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Recorded accompaniments in Singing for Musical Theatre Practical Grades

1 month ago

During June and July only, candidates taking Singing for Musical Theatre Practical Grades in a face-to-face exam can choose to sing their accompanied songs with a recorded accompaniment instead of live piano accompaniment.

This is a pilot scheme to help us decide whether to offer this option in the future. It does not affect Performance Grades and candidates can continue to follow our special Covid arrangements and use recorded accompaniments for these exams from now until at least 31 July 2022.

Apart from the accompaniment there are no other changes to the exam or the way examiners make their assessment and we cannot make allowances for any difficulties linked to the use of a recorded accompaniment. You don’t have to do anything differently when you book, but we recommend that everyone involved reads the following guidance for candidates.

What kind of recording can you use?

Choose what works best for you. This could be a commercially available backing track or a specially-made recorded accompaniment. The accompaniment can feature any instrument or group of instruments, or can be synthesised.

All recordings must:

  • be of good quality
  • not change the difficulty of the piece
  • match any syllabus requirements, such as repeats or cuts
  • be of the accompaniment only and not include the vocal part unless it is included in the published edition.

If the solo part begins on the first beat of the bar, the song will probably need a count-in or an added introduction in the accompaniment. Added introductions should be no more than a few bars long and in keeping with the song.

For Grades 1 to 5 you can use backing tracks from our Practice Partner app, available for all songs in The ABRSM Singing for Musical Theatre Songbooks. Find out more here.

Remember, that the unaccompanied song must still performed without an accompaniment.

A note about copyright

  • A commercial recording is likely to be in copyright and copying or editing to make it suitable for an exam may be an infringement. We may withhold an exam result if we have evidence that copyright law has been broken.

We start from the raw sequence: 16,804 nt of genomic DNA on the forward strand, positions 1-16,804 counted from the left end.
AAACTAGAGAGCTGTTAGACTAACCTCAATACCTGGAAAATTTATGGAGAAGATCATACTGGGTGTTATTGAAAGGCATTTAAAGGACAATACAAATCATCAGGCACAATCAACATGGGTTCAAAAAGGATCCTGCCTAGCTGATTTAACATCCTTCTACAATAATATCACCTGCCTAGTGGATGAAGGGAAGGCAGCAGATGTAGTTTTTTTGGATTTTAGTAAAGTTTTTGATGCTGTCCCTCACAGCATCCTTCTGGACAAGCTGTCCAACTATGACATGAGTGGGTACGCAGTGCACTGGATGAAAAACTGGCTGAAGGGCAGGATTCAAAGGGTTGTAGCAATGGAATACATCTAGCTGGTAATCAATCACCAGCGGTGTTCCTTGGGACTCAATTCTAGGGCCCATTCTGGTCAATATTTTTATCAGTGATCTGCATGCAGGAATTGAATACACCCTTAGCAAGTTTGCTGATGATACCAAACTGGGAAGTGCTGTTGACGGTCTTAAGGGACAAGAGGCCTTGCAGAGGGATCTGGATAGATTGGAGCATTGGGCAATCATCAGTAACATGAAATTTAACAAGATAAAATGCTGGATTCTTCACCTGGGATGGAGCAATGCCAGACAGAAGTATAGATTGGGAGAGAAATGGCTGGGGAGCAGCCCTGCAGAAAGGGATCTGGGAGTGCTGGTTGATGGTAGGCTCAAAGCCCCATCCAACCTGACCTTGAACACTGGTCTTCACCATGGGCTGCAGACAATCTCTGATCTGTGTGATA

Before the exam

  • Test the balance of sound between the singer and the accompaniment. It is important that you can hear the accompaniment and that the examiner can hear both parts in appropriate balance.

Playing the accompaniment in the exam

  • You must provide your own battery operated or fully-charged device. This can be an MP3 player, a portable CD player, phone or tablet.
  • We don’t allow streaming from the internet as we can’t guarantee good connectivity in all venues.
  • A power point/plug sock may not be available in the exam room (or in the area of the room where the exam will take place) so please come prepared. Bring spare batteries, phone/tablet charger, power cables and external speakers as needed, plus a backup device if possible.

On the exam day

  • Another person can come into the exam room to help you set up. However, they must leave the room before the exam itself and you will need to operate your own device when moving from one track to the next.
  • Keep devices switched off when they are not being used for the accompaniment and disable the recording capabilities – recording of the exam is not allowed.
  • Remember to adjust the volume of your accompaniment before going in to the exam and make any small adjustments to the balance in the exam room if needed.
  • For backing tracks, remember to play the minus-one version and not one with a full performance.
  • With no live accompaniment the examiner won’t have the opportunity to look at the music, so please bring your exam sheet music in case the examiner needs to see it.
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